To believe in the Octopus, one must have seen it.
Victor Hugo, The Combat with the Octopus (1888)
Members of the order Octopoda, better known as octopuses, have fascinated sea goers throughout the ages. Their nickname devil fish, reflected in the quote from the Victor Hugo story, suggests that over the course of that time, knowledge of them found its roots more in myth rather than fact.
Recent research published in the journal Current Biology, titled, Global Proliferation of Cephalopods (Volume 26, Issue 10, 2016) unwittingly adds to the long line of “attack of the Octopus” stories written over the years. The researchers gathered statistics from primarily fishing by-catch reports over an extended period of time and concluded,
This study presents the first evidence that cephalopod populations have increased globally, indicating that these ecologically and commercially important invertebrates may have benefited from a changing ocean environment.
That’s close to being as scary a story as any scary spider story. So, here’s a couple of octopus facts to help round out what the current attack of the octopus theme might mean for the next generation’s story tellers. Approximately one hundred and fifty different species, most of which inhabit the sandy bottoms of warm water habitats, have thus far been documented. They range in size from a couple of inches to thirty feet in length. A few species are poisonous.
Furthermore, most share some common physical characteristics, including eight tentacles or arms (many species having webbing between the arms) along with the lack of a hard shell normally associated with members of the mollusk phylum.
Do octopus attack or grab people? Well, yes and no. All Octopus species are predators that typically use their tentacled armed to capture and hold their prey, often crustaceans that share their territory. Generally, when they cross paths with humans, they want to be left alone. However, there are always exceptions to the rule and news stories of octopus grabbing scuba divers’ cameras and grabbing scuba divers occasionally appear in the press. The biggest problem with an octopus attack comes when a diver might unintentionally encroach on the territory of one of the poisonous species. It probably would also not be fun to get caught up in a wrestling match with a giant Pacific octopus. The world’ largest octopus species that can grow up to thirty feet in length and weigh in at six hundred pounds.
To avoid being prey rather than predator, octopus can change their body color to mimic their surroundings. When they are not hunting, they are normally hiding between rocks, rather than trying to chase and grab human swimmers.
For octopus enthusiasts willing to brave a bit a danger, exploring the rocky tide pools during low tide is a great way to potentially spot an octopus among the rocks. Remember to look but not touch.
While North American pallets historically have not taken a shine to an octopus diet, their utility as a food source has a long history. According to the Food and Agricultural Organization (FAO), octopi are the most traditional of all cephalopod resources, and have been exploited as a food source for more than 2.000 years. Is there a possibility that a palate for octopi might mitigate any potential attack of the killer octopus scenario? Sure. Recent FAO statistics show the following:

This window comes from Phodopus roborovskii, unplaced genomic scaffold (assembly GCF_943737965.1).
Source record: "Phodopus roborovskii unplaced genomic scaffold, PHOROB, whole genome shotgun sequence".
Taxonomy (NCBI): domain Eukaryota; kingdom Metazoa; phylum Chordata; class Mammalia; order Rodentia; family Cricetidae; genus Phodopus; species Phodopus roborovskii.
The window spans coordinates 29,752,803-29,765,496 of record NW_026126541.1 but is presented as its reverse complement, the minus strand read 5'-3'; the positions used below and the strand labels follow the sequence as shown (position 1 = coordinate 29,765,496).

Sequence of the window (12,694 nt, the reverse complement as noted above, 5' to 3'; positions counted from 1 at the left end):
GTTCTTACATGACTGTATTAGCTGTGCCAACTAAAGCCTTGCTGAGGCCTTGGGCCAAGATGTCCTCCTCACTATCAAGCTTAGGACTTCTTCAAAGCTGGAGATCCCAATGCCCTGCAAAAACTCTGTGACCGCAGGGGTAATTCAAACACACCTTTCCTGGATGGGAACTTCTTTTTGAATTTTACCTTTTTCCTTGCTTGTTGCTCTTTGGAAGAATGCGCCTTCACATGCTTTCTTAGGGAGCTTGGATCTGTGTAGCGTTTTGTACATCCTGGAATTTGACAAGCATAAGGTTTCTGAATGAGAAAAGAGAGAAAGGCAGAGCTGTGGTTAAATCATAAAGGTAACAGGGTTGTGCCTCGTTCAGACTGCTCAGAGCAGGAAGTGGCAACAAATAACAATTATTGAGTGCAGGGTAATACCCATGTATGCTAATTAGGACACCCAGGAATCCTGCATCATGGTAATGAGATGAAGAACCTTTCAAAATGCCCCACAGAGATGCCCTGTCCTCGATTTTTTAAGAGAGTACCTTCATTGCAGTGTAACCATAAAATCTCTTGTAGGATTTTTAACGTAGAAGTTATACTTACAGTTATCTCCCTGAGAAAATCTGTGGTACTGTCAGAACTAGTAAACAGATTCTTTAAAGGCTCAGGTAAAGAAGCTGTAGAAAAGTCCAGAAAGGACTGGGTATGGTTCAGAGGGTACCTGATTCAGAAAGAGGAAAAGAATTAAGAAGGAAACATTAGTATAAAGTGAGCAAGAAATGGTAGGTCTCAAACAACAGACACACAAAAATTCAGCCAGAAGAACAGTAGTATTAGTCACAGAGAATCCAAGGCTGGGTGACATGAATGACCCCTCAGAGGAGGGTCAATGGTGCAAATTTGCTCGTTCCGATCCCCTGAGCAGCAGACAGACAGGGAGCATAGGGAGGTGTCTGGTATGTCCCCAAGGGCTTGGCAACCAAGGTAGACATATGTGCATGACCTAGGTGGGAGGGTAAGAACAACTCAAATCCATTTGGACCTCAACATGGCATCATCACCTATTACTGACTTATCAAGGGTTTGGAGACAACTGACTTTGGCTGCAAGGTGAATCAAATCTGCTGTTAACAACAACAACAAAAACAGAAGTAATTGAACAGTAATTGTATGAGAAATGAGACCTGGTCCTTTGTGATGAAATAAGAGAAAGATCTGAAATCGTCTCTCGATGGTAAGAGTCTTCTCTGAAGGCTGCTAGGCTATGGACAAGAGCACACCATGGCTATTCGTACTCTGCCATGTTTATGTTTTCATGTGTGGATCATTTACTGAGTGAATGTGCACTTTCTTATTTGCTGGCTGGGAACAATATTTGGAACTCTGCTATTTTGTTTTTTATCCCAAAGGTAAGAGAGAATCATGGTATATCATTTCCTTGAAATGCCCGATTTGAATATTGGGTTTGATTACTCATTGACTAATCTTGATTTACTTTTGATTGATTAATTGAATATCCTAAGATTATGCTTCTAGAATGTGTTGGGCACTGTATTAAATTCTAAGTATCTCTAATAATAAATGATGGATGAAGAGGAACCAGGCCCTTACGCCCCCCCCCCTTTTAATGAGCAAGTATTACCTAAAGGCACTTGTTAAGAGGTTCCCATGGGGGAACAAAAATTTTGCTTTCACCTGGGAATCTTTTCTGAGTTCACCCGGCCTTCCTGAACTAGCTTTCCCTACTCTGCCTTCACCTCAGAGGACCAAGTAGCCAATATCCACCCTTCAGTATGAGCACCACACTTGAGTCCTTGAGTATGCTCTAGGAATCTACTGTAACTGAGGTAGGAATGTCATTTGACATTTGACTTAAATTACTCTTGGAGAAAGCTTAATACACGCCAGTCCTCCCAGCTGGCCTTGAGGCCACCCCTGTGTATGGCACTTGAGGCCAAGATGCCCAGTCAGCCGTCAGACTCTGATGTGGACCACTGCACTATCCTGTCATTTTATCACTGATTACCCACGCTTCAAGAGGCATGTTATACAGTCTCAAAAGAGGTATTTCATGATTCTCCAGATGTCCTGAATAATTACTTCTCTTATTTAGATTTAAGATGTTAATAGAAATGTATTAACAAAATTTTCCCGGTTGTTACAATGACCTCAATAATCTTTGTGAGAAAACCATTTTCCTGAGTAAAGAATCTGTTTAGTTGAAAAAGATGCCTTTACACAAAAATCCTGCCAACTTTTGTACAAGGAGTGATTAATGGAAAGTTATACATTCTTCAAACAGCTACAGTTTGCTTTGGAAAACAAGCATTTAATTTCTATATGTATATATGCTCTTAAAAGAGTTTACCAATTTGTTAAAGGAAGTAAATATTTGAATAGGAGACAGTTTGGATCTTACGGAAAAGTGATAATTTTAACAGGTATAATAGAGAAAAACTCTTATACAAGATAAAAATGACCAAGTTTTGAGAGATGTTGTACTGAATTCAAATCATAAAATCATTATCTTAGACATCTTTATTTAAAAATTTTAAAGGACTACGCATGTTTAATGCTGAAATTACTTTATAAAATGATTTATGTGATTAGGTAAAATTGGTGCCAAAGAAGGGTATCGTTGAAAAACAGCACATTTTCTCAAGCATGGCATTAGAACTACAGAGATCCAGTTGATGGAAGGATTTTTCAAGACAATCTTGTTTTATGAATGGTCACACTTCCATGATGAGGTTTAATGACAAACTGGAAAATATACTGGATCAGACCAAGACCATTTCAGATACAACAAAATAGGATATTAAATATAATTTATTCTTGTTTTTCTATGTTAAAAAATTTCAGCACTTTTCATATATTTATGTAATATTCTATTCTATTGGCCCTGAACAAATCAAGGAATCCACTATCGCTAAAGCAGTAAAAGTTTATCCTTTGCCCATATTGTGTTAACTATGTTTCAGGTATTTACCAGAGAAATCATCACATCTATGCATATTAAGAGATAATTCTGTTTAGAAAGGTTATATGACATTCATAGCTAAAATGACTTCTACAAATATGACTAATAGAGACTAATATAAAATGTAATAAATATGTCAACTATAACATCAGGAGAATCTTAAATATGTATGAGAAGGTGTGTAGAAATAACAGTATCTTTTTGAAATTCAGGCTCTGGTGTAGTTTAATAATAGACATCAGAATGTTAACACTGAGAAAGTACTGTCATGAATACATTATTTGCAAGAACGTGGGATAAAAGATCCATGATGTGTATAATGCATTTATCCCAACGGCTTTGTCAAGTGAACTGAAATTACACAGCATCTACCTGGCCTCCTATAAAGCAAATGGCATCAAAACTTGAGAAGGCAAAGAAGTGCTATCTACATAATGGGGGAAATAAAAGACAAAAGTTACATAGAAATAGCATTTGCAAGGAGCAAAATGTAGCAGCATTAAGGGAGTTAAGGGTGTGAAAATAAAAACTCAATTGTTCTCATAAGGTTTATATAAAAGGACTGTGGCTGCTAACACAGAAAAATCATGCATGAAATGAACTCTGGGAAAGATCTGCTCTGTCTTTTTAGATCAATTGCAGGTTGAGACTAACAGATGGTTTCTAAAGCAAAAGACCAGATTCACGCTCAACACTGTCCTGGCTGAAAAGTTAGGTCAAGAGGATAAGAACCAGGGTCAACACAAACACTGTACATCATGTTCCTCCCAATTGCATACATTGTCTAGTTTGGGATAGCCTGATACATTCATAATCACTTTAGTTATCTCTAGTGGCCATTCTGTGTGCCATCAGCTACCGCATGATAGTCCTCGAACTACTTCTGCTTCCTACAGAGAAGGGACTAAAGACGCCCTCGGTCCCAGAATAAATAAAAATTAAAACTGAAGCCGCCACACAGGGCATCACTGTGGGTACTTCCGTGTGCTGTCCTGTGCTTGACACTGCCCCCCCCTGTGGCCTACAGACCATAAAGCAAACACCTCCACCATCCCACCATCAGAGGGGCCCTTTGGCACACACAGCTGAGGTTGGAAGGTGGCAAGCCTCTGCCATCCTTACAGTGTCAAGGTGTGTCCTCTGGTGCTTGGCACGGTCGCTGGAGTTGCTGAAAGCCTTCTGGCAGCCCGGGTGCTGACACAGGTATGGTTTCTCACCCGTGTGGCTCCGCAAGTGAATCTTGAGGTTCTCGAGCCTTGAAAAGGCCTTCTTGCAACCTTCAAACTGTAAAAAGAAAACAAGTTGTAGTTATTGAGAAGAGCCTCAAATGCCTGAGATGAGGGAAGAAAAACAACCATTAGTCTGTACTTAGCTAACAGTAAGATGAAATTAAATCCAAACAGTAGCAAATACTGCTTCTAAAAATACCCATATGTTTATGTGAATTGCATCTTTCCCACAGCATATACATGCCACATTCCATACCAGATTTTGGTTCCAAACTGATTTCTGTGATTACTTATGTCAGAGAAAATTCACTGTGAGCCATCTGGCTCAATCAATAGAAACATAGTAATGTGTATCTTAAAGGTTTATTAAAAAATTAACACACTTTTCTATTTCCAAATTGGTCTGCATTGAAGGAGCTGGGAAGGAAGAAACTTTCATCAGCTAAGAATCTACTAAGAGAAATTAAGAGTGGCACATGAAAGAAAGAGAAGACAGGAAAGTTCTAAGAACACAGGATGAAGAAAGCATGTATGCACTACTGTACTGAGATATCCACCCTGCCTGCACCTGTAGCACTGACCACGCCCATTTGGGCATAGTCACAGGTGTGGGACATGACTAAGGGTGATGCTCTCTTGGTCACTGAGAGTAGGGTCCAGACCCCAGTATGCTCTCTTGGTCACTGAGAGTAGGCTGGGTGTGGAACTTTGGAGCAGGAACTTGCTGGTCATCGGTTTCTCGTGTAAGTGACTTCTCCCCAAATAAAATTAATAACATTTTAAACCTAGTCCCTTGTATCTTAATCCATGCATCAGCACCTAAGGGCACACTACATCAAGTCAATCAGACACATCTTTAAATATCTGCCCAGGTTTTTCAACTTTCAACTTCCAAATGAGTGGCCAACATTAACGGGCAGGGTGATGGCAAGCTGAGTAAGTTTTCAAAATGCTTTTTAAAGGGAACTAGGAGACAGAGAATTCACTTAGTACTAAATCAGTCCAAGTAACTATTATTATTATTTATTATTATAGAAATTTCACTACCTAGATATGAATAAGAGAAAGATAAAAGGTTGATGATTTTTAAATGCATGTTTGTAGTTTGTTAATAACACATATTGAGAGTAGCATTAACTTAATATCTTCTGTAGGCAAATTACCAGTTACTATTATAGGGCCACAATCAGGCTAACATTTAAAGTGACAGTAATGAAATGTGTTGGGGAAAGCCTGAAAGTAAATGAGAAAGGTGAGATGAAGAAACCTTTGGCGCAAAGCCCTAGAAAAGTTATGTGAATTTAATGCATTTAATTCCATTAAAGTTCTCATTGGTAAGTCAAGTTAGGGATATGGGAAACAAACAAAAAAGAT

Supplies of octopus improved significantly in 2015, and this is reflected in trade statistics. Japanese imports increased strongly during the first nine months of 2015, and this trend continued through the fourth quarter. Total octopus imports into Japan in 2015 amounted to 50,900 tonnes, up 27.6% compared with 2014. However, it should be noted that Japanese octopus imports were rather low in 2014, at 39,900 tonnes, compared with 58,400 tonnes in 2013. This was related to slow demand in 2914 as well as tighter supplies. As can be seen from the 2015 rising import trend, demand has recovered.
Chow down and Bob Appetite remains the phrase of choice for all those concerned about a booming cephalpod population.
Like the octopus, a first glance at the sea hare defies the traditional definition of mollusks as animals with shells.
For the record, some sea hares have small internal shells to protect vital organs, however, they do indeed follow the octopus non-shelled evolutionary path.
The picture shows the California Brown Sea Hare (Aplysia californica), with the front and mouth side showing on the bottom left hand corner.
The two tentacles sticking up resemble a hare’s ears, giving the animal its name.
Sea hares inhabit both grassy and rocky areas of the inter-tidal region. They are herbivores that consume algae, seaweed and other plant life. They move very slowly, making them an easy prey for predators. Like the octopus, their main defense mechanism is spraying a dark inky substance in the water, which in some cases is toxic.